It is as if the voices of these singers – these voices from deathbeds, these sounds of dying grandmothers – were walking down streets while breathing, speaking, creating, but were victim of a fundamental inability to see, hear, feel, were victim of curious surveilling that could not envision that – yes – these voices belong, and belong in community, that – yes – these voices are of the simple fact of breath, of inhalation and exhalation, that – yes – this is life, black life, and ever so abundantly.
“This guy looks like he’s up to no good, or he’s on drugs or something…”
“He’s just staring, looking at all the houses. Now he’s coming toward me. He’s got his hand in his waistband. Something’s wrong with him.”
“These assholes” – in other words, they – “always get away…”
Split from the possibility of belonging – no one’s son or brother or friend – Zimmerman produced a dual movement with his pronoun language. Of Trayvon, he both abstracted him to the general equivalence of valuelessness while likewise individuated Trayvon as a spook, ghostly, ghastly figure enacting violence by merely walking, by the mere fact of his breathing.
This is about the aesthetic responses to Trayvon Martin’s murder, about how Zimmerman supporters can only approach through the ongoing necessity of black death, of conflating blackness with something other than living, of thinking that – yes – blackness is a pathology. But this blackness is something, likewise, that is desired. Like singing from purported deathbeds, singing perhaps like dying grandmothers. I am thinking, here, of “Trayvoning,” where kids – primarily white – lay on the ground with a can of tea and a bag of candy to reproduce, to perform, the moment of Trayvon’s death, ready for a camera to capture the image. I stand in wonderment at the spiritual and moral crisis of a people that could “enjoy” such posturing. I stand amazed at the vacuity, at the spiritual and material desolation, of such a people. This is more than simply offensive. I believe there is a much deeper longing created both by the misrecognition of blackness as death while also seeing the enduring vitality, the ongoing emergence of thriving black folks enact in the face of these violent conditions. Trayvoning, it seems, creates the image of death and destruction in order to experience something like what they believe blackness to be. What they experience, though, is alienation from themselves, what they experience is the muteness, the violating silence, of whiteness.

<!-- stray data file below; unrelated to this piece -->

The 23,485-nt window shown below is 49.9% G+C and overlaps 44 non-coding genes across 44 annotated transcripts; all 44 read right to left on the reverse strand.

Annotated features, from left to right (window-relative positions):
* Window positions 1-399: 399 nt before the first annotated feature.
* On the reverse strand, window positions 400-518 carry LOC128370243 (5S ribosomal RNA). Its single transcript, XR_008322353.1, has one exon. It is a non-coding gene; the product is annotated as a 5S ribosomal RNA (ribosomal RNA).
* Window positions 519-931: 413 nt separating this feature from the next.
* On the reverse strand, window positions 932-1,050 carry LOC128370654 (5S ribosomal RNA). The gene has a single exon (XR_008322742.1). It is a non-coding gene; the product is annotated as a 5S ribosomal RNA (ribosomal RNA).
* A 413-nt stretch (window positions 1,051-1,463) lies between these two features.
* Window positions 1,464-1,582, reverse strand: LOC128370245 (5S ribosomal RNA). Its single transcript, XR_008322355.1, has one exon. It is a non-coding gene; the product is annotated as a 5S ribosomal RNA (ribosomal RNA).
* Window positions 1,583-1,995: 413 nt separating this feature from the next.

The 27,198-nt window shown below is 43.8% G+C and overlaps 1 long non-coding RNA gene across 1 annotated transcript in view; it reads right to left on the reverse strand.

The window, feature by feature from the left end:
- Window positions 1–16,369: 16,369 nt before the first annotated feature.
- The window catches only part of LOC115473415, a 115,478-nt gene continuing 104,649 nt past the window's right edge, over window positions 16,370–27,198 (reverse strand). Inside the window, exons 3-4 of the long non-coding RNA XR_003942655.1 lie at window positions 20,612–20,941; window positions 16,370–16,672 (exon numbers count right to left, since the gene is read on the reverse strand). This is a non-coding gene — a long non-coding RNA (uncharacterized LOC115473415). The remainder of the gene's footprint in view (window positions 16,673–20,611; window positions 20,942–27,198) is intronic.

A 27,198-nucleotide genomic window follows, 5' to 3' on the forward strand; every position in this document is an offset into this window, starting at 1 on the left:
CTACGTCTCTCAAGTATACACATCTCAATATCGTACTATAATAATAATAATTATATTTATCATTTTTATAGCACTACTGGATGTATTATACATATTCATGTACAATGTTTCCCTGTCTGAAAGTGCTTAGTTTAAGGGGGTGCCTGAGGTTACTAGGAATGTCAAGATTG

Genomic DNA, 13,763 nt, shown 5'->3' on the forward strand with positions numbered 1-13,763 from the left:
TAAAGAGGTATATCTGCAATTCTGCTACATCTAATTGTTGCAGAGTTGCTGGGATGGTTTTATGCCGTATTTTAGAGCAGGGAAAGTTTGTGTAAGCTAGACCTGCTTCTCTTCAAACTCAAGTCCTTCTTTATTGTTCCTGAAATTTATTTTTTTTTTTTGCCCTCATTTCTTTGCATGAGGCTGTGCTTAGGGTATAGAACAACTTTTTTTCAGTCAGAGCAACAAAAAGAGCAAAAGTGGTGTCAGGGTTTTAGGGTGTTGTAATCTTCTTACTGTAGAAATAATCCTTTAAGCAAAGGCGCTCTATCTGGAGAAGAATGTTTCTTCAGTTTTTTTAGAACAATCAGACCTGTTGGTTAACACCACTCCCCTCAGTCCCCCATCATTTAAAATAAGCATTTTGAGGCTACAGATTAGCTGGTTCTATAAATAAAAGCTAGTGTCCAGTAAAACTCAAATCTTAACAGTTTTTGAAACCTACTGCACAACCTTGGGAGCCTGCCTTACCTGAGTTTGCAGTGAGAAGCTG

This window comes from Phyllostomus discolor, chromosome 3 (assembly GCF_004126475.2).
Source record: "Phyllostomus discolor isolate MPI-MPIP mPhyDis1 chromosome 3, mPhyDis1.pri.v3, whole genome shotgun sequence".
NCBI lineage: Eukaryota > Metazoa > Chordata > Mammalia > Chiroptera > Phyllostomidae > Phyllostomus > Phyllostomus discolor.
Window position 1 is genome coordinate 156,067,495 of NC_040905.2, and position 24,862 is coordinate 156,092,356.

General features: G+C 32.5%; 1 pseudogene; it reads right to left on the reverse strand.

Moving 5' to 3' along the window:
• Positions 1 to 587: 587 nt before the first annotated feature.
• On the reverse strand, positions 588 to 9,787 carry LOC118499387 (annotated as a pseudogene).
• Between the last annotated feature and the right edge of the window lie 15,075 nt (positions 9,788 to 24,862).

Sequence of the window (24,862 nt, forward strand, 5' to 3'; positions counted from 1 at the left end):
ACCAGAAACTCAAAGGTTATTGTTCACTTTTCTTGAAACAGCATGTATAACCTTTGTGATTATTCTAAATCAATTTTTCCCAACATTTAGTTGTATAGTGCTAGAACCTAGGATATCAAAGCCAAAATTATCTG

In Paul Connerton’s How Societies Remember, he remarked upon how corporeal practice can be passed on from generation to generation. These stylizations of the flesh include gesture and what we generally conceive as style. Diana Taylor in The Archive and the Repetoire says that, for her, performances are “vital acts of transfer.” And Saba Mahmood’s Politics of Piety: The Islamic Revival and the Feminist Subject argues that there are certain behaviors that are generative for producing, creating, manifesting piety, that certain exterior behaviors allow for the inculcation of a pious interiority and disposition. What I take from these texts is this: our flesh has the capacity to carry memory, and our flesh are texts that can be read, analyzed, studied. The flesh gives and receives meaning that is never liquidated. So I wonder: what is Trayvoning attemping to remember, what is it recalling, what is it rehearsing about whiteness as a relation to blackness, about whiteness as the production of terror – not just for black folks but for the ones who create the conditions of violence and violation as well?
You’ve heard the claims. With a roll of the eyes and suck of the teeth, some boastful undergrad student – for example – will claim, “all societies have had slavery” or “there has always been violence, why are black people special?” or, my favorite, “my grandparents immigrated from some-such-country and became successful and the United States hated some-such-racial-group historically.” What they attempt to do is bespeak the routinization of violence for all people, that moments of historical violence are what allow for the emergence of a unique group. If we keep in mind the distinction that Hortense Spillers makes between body and flesh – that flesh is that which is ontological and stands before theology and philosophy, violence and violation create a “body” through varied abstractions, that before middle passages and the lash of the whip created for us bodies, we were and are flesh – I want to consider the means through which whiteness desires to shirk responsibility for conditions of and the capacity for terror by normalizing and naturalizing violence and violation as the moment of emergence for sociality.
Such that Trayvoning and, yes even twerking (I’m looking at you, Miley), are postures of the body utilized to literally place oneself in the situations of violence and violation in order to approach something that they’ve cognized blackness to be. Such is the classist-elitist fascination today with being ratchet, the ghetto of yesteryear. This, however, is a conceptual problem, a conundrum. Blackness is not created at the points of violent contact, at the belittlement and deathliness of terror; blackness is the unrelenting, unyielding force that rises to the occasion of such moments; it is energy that is “previous to situation.” Physics teaches us this :: that energy is neither created nor destroyed, only transferred and transformed through encounter. The blackness that we have, that we carry, is that which is constantly sought after in order to destroy it. These performances of terror that whiteness creates are attempts to capture and seize blackness, transform blackness, harness blackness into a controllable, inefficacious thing. But no. We ain’t havin it … never did and won’t start now.